The three movements of Symphony No. 2 refer to celestial light—Shooting Stars, the Moon, and the Sun. Although the title tor the first movement, ‘’Shooting Stars,” came after its completion, I was imagining such quick flashes of color throughout the creative process. The second movement, “Dreams Under a New Moon,’’ depicts a kind of journey of the soul as represented by a series of dreams. The finale, “Apollo Unleashed,” is perhaps the most wide-ranging movement of the symphony, and certainly the most difficult to convey in words. On the one hand, the image of Apollo, the powerful ancient god of the sun, inspired not only the movement’s title, but also its blazing energy. On the other hand, its boisterous nature is also tempered and enriched by another, more sublime force, Bach’s Chorale BWV 433. This chorale —a favorite of the dedicatee—serves as a kind of spiritual anchor, giving a soul to the gregarious foreground events.
My second symphony is dedicated to James E. Croft upon his retirement as Director of Bands at Florida State University in 2003. (Note by Frank Ticheli.)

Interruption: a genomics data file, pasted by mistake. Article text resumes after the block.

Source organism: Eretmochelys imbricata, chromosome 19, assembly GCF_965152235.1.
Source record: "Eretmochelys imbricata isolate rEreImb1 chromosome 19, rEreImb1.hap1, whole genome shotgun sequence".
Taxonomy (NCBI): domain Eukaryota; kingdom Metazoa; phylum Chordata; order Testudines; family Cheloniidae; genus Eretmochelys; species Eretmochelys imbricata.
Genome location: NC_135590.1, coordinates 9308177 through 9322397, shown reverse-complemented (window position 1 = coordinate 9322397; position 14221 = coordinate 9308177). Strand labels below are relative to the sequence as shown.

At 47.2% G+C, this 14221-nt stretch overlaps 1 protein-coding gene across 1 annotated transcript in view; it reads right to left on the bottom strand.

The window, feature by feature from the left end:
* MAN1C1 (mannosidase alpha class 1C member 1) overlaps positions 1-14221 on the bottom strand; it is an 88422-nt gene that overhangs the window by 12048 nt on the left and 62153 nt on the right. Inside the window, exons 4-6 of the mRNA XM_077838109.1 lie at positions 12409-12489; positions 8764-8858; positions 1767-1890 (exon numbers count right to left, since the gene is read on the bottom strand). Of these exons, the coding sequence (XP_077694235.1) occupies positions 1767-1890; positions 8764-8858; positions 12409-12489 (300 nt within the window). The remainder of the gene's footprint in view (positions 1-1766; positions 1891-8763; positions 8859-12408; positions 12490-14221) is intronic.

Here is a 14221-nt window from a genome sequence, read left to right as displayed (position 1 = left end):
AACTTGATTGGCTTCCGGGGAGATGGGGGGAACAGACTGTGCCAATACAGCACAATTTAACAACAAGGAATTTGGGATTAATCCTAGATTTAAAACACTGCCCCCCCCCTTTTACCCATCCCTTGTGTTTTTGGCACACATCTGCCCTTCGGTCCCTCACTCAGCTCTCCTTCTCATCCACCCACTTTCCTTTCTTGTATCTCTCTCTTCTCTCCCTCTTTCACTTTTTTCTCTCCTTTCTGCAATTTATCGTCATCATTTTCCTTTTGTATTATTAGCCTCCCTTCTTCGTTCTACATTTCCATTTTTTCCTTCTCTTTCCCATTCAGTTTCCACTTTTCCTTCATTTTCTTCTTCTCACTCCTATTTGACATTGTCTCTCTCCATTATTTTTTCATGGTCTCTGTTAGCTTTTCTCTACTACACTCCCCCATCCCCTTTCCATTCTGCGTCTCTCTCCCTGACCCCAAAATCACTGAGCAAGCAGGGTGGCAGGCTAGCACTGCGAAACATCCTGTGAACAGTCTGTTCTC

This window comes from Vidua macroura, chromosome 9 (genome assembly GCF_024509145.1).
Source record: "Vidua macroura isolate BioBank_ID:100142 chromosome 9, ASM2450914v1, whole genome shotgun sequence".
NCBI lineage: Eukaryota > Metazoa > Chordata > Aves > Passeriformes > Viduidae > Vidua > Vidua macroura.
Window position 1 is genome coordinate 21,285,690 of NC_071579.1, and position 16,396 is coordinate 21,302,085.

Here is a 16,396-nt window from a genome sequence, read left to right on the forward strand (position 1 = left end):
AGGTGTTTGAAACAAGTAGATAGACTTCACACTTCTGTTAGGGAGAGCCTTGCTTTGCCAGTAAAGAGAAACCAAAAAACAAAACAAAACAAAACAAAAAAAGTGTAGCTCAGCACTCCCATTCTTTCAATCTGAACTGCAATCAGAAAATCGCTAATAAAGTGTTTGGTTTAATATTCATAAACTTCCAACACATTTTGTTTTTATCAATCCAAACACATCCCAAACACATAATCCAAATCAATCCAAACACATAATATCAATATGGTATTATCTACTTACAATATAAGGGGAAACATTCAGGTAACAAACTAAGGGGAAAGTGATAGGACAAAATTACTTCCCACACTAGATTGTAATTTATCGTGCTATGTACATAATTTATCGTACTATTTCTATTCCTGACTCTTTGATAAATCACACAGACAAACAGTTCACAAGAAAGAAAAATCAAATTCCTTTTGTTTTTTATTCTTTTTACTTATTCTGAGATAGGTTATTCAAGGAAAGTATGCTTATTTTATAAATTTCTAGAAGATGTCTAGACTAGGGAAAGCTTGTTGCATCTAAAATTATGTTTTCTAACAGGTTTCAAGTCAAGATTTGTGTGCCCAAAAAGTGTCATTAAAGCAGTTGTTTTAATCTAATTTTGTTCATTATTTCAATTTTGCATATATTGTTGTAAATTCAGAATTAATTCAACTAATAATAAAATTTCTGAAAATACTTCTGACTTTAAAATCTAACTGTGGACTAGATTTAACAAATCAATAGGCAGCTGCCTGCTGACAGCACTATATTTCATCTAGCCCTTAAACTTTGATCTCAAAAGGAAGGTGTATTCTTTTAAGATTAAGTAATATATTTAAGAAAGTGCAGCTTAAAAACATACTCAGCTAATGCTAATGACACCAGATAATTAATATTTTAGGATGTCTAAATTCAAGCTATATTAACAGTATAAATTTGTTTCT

The Cleveland Winds, under the direction of Birch Browning, kicks off its fourth season on Monday, November 19, 2012 at 7 PM in Waetjen Auditorium on the campus of Cleveland State University. (Notice the early start time!) This concert will feature music originally written for other performance ensembles–orchestra, brass band, and piano–that has been transcribed for wind band.
The Mercyhurst University Wind Ensemble, under the direction of Dr. Scott Meier, will perform on the first portion of the concert. Their repertoire will include Graham Lloyd’s Fanfare for Freedom, Mark Camphouse’s A Movement for Rosa, and John Phillip Sousa’s The Liberty Bell March.
The Cleveland Winds’ concert repertoire will include transcriptions of Berlioz’ Roman Carnival Overture, Vaughan Williams’ Variations for Wind Band, Ives’ The Alcotts, and the Finale from Symphony No. 5 by Shostakovich.
Parking is free in the central garage if you tell them that you are here for the CSU concert.
Dear Members of the Cleveland Winds:
I want to thank you all so very much for your spectacular performance of my music. It means so much to a composer to have their music played with such beauty, crystal clarity, excitement and a real sense of heartfelt musicality! Under the wonderfully inspired direction of Birch Browning and with the spectacular playing of Shachar, you all brought my music to life just perfectly. This is a performance I will always treasure!
I wish you many, many more great performances in the future, and I look forward to collaborating with you again!!
Recorded live in Waetjen Auditorium on the campus of Cleveland State University on March 5, 2012.